For it’s easy, James would say, to claim faith, but how do we know it’s genuine?  A true faith in Christ must necessarily be demonstrated by a Christ-like life.  So Jesus himself in Matthew 7:20 taught “By their fruits you shall know them” and St Paul, in his letter to the Church in Galatia wrote that “the fruit of the Spirit is love, joy, peace, longsuffering, kindness, goodness, faithfulness, gentleness and self-control”, which, I suggest, is entirely compatible with the teachings of James, who simply explains these traits in more practical terms.  There is little more nauseating, nor damaging to the Church than the person who, like Uriah Heap, continually boasts of their humility, or glories in their spiritual prowess.  So James encourages us to live out our Christian lives in a practical way, being controlled by the Spirit and bearing His fruit.

So he starts this chapter, as he spent much of the previous, in examining the conflicts, the quarrels and disagreements that proliferated within the early Church.  It’s frightening in many ways to read that the Church he was addressing was characterised by jealousies, murderous ambitions, lust and character assassination.  Yet in some respects it’s encouraging as we recognise that none of the problems faced by today’s Church are new, that we, incredibly human Christians, with all our failures today, are no different from our forebears, who suffered the same desires and failures, for Satan is as devious now as he was then and will always use every endeavour to undermine and destroy any work of God.  But can we see how here again that theme flows through of the dangers of relying too heavily on human rather than divine wisdom

We have, James urges, to decide whose side we’re on, for as Jesus had himself asserted in Matthew 6:24, we can’t serve two masters; we have to decide between God and Worldly values.  There’s a sense of God’s sorrow as James writes in v 5 that God Jealously longs to see the evidence of His Spirit working in us, leading us to rely more on the uncommon sense of divine wisdom, but that unfortunately it’s our pride that so often gets in the way.  So he calls on his readers, and thus ourselves, to resist the Devil and draw near to God; to purify our hearts and humble ourselves before the Lord so he may exalt us.  For it is only as we recognise Satan at work in causing distrust, doubt and division within our Christian family, that we can resist him in the name of the Lord and see him defeated.  It is only as we are each able to humble ourselves that we will really see the value of our other family members and start building Christ’s body here on Earth.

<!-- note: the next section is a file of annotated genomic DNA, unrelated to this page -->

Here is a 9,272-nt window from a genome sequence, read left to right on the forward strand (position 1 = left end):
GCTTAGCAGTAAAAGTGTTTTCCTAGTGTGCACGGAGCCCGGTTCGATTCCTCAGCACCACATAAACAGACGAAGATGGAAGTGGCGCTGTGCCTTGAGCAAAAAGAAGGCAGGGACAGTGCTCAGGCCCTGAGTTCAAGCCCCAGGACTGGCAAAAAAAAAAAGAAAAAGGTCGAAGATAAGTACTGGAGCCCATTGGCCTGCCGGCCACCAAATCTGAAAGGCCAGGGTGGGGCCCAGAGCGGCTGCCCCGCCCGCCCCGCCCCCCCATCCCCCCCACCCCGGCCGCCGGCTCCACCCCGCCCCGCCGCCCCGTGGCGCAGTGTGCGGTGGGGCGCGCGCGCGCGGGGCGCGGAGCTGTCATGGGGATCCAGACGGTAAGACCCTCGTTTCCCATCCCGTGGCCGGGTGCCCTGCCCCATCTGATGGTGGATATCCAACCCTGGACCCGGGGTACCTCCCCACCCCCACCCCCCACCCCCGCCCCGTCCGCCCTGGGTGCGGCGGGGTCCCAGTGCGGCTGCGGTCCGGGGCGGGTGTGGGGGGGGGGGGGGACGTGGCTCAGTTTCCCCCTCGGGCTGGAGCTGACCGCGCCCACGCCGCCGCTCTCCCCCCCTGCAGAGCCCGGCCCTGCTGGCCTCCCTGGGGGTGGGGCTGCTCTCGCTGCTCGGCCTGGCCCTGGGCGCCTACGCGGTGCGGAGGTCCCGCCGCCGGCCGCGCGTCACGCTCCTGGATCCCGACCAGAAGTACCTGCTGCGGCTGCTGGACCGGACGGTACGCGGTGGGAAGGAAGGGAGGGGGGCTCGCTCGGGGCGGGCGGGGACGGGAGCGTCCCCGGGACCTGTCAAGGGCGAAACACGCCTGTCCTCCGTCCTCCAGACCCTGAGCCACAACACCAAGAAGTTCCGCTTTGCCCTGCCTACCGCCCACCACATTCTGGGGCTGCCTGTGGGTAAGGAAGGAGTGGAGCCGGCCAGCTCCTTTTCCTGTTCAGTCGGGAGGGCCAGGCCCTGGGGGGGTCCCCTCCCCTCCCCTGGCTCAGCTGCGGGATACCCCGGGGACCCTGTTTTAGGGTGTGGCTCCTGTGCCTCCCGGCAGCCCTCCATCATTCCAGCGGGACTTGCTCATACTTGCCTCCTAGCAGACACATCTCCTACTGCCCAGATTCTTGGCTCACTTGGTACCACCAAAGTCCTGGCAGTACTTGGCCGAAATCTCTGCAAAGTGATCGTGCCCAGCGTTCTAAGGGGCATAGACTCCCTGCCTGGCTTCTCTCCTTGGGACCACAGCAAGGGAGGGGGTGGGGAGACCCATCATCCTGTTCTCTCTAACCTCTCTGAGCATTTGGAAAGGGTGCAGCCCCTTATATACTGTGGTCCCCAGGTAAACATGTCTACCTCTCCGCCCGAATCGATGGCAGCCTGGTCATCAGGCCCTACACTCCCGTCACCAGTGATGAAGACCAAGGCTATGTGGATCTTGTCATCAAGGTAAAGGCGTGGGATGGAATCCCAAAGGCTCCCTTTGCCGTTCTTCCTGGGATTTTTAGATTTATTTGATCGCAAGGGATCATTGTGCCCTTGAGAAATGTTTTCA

And in that Spirit James concludes by bringing us back to the dangers of judging others, that commonest, I suggest, of evils within the Church throughout its history.  How many divisions; how much hurt; and how much damage to Christ’s body has been done over the years, by his followers speaking evil of and sitting in judgement on each other?  The many martyrs, the inquisition, the various examples of sectarian violence, all speak of the many using human rather than divine wisdom; all tell of those all too willing to speak evil and to judge their brothers and sisters.  And sadly the trend continues and we doubtless all know of those who are all too ready to criticise, condemn, spread gossip and judge others.  So let’s remember the closing words of this passage in James: “There is one lawgiver and judge who is able to save and destroy.  So who then are you, to judge your neighbour?”

How much better then to live lives that are characterised by the fruit of the Spirit in love, joy, peace, longsuffering, kindness, goodness, faithfulness, gentleness and self-control.  If only we could strive through the Holy Spirit for this fruit, there’d be no place at all for evil talk, criticism or judgement of others.




Duncan Burr, 10th August 2017 at Aljambra

The views expressed are not necessarily those of the Church of England